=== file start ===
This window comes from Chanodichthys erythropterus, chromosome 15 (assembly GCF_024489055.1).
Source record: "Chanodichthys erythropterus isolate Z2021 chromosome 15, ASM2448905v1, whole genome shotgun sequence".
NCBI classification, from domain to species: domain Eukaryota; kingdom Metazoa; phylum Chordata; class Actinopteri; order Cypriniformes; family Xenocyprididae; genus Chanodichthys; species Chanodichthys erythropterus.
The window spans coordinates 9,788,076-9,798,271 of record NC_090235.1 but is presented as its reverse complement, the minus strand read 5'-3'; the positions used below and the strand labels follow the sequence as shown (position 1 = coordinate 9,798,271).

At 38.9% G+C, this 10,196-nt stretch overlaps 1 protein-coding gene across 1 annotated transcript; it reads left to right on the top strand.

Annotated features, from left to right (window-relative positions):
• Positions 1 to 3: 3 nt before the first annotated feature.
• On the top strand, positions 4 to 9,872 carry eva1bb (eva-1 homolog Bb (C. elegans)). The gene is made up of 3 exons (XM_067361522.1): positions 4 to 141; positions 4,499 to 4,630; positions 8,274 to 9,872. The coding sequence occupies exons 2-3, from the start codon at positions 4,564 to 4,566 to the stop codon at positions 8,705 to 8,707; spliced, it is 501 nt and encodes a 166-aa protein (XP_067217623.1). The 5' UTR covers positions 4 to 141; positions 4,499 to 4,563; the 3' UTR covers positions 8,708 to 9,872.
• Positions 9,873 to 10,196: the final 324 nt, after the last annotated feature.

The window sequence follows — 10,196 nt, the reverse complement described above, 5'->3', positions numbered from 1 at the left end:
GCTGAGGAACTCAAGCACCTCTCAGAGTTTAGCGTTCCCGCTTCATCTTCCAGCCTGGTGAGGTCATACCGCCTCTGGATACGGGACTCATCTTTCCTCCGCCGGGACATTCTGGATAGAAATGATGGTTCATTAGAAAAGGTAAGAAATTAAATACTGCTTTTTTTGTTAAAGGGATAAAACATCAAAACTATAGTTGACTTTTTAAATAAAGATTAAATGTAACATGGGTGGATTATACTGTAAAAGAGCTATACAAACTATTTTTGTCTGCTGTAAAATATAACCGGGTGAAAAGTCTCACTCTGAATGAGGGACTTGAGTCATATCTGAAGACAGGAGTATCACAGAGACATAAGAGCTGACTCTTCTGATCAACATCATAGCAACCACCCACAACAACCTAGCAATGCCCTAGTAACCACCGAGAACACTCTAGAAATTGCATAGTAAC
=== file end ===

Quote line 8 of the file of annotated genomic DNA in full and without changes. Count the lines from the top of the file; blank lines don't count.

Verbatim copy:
• On the top strand, positions 4 to 9,872 carry eva1bb (eva-1 homolog Bb (C. elegans)). The gene is made up of 3 exons (XM_067361522.1): positions 4 to 141; positions 4,499 to 4,630; positions 8,274 to 9,872. The coding sequence occupies exons 2-3, from the start codon at positions 4,564 to 4,566 to the stop codon at positions 8,705 to 8,707; spliced, it is 501 nt and encodes a 166-aa protein (XP_067217623.1). The 5' UTR covers positions 4 to 141; positions 4,499 to 4,563; the 3' UTR covers positions 8,708 to 9,872.